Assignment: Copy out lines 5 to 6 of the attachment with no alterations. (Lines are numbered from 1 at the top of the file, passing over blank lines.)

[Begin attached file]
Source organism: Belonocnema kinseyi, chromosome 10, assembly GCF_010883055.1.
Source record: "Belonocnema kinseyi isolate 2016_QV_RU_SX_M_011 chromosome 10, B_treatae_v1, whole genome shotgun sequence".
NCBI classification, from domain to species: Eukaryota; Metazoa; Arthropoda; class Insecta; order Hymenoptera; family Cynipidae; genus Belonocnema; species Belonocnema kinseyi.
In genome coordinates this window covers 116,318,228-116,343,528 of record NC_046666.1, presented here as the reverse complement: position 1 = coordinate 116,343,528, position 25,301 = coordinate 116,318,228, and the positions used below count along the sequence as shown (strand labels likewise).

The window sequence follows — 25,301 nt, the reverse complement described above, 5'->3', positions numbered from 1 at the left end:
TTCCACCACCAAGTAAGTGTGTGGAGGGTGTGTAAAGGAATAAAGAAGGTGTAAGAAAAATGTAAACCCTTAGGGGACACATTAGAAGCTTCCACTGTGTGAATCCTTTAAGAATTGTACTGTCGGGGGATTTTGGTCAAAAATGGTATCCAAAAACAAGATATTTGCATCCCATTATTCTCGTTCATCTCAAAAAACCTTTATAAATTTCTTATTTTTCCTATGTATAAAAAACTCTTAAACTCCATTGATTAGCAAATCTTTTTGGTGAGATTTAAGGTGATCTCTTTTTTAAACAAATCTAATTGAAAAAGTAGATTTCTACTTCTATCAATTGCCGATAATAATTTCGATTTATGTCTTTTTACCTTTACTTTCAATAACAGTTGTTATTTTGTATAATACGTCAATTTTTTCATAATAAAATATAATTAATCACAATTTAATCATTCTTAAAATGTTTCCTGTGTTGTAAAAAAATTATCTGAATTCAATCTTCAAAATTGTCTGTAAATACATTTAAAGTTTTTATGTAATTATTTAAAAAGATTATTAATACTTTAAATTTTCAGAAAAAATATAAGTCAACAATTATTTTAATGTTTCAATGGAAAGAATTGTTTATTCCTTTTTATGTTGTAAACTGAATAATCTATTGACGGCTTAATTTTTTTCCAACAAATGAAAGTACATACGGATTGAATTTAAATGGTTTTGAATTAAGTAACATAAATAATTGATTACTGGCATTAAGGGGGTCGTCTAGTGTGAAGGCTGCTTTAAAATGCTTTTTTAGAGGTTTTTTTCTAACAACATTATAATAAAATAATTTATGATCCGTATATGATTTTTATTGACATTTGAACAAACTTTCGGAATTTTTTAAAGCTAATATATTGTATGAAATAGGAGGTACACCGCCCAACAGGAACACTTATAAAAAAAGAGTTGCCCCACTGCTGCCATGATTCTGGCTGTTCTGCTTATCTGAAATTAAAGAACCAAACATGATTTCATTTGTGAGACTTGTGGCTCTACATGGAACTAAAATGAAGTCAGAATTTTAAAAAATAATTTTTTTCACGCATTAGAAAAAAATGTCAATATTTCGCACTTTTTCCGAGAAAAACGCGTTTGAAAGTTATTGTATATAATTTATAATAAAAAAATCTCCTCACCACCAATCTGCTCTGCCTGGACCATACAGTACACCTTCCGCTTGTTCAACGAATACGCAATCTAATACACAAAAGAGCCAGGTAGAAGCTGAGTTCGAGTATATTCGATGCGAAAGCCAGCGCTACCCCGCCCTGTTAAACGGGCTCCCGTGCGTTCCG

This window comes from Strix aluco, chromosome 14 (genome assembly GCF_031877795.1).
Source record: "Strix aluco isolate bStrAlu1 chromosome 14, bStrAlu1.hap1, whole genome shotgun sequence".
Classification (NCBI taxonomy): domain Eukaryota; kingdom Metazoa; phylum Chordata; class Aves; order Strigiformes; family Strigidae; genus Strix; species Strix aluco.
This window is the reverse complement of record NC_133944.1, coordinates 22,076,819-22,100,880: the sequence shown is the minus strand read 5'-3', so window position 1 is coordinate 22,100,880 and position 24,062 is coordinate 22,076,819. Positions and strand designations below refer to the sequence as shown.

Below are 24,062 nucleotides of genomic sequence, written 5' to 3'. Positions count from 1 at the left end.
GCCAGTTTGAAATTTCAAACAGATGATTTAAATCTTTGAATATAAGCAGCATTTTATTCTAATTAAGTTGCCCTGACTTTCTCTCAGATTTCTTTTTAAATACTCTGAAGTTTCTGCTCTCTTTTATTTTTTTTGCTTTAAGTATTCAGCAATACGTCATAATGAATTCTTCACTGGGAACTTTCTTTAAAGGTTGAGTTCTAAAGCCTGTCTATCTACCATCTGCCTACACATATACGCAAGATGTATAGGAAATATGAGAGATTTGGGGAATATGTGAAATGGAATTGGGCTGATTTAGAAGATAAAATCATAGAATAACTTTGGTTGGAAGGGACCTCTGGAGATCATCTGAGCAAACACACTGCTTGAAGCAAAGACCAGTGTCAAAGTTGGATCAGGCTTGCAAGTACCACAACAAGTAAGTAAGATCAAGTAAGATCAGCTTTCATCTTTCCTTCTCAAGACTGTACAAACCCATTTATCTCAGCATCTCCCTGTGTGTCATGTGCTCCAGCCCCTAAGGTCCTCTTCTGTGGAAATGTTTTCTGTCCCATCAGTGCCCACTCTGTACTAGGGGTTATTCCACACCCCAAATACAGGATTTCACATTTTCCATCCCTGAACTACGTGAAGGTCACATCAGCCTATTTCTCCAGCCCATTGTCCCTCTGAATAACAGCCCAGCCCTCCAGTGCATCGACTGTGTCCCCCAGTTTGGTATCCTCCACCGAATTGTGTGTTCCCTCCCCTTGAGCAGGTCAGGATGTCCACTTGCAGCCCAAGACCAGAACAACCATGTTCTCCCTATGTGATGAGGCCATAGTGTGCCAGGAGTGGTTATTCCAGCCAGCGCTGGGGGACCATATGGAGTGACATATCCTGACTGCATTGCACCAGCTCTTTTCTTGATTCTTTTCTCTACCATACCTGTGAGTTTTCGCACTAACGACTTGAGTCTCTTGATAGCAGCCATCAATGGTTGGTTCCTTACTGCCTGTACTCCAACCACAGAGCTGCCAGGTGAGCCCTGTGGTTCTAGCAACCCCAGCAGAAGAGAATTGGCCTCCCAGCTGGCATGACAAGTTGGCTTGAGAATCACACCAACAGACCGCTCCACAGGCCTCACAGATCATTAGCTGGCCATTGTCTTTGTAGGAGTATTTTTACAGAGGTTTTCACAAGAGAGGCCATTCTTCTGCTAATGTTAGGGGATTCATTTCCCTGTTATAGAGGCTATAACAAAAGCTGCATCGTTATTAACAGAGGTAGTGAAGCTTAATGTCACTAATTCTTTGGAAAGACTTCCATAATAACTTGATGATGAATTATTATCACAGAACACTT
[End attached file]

The window sequence follows — 25,301 nt, the reverse complement described above, 5'->3', positions numbered from 1 at the left end:
TTCCACCACCAAGTAAGTGTGTGGAGGGTGTGTAAAGGAATAAAGAAGGTGTAAGAAAAATGTAAACCCTTAGGGGACACATTAGAAGCTTCCACTGTGTGAATCCTTTAAGAATTGTACTGTCGGGGGATTTTGGTCAAAAATGGTATCCAAAAACAAGATATTTGCATCCCATTATTCTCGTTCATCTCAAAAAACCTTTATAAATTTCTTATTTTTCCTATGTATAAAAAACTCTTAAACTCCATTGATTAGCAAATCTTTTTGGTGAGATTTAAGGTGATCTCTTTTTTAAACAAATCTAATTGAAAAAGTAGATTTCTACTTCTATCAATTGCCGATAATAATTTCGATTTATGTCTTTTTACCTTTACTTTCAATAACAGTTGTTATTTTGTATAATACGTCAATTTTTTCATAATAAAATATAATTAATCACAATTTAATCATTCTTAAAATGTTTCCTGTGTTGTAAAAAAATTATCTGAATTCAATCTTCAAAATTGTCTGTAAATACATTTAAAGTTTTTATGTAATTATTTAAAAAGATTATTAATACTTTAAATTTTCAGAAAAAATATAAGTCAACAATTATTTTAATGTTTCAATGGAAAGAATTGTTTATTCCTTTTTATGTTGTAAACTGAATAATCTATTGACGGCTTAATTTTTTTCCAACAAATGAAAGTACATACGGATTGAATTTAAATGGTTTTGAATTAAGTAACATAAATAATTGATTACTGGCATTAAGGGGGTCGTCTAGTGTGAAGGCTGCTTTAAAATGCTTTTTTAGAGGTTTTTTTCTAACAACATTATAATAAAATAATTTATGATCCGTATATGATTTTTATTGACATTTGAACAAACTTTCGGAATTTTTTAAAGCTAATATATTGTATGAAATAGGAGGTACACCGCCCAACAGGAACACTTATAAAAAAAGAGTTGCCCCACTGCTGCCATGATTCTGGCTGTTCTGCTTATCTGAAATTAAAGAACCAAACATGATTTCATTTGTGAGACTTGTGGCTCTACATGGAACTAAAATGAAGTCAGAATTTTAAAAAATAATTTTTTTCACGCATTAGAAAAAAATGTCAATATTTCGCACTTTTTCCGAGAAAAACGCGTTTGAAAGTTATTGTATATAATTTATAATAAAAAAATCTCCTCACCACCAATCTGCTCTGCCTGGACCATACAGTACACCTTCCGCTTGTTCAACGAATACGCAATCTAATACACAAAAGAGCCAGGTAGAAGCTGAGTTCGAGTATATTCGATGCGAAAGCCAGCGCTACCCCGCCCTGTTAAACGGGCTCCCGTGCGTTCCG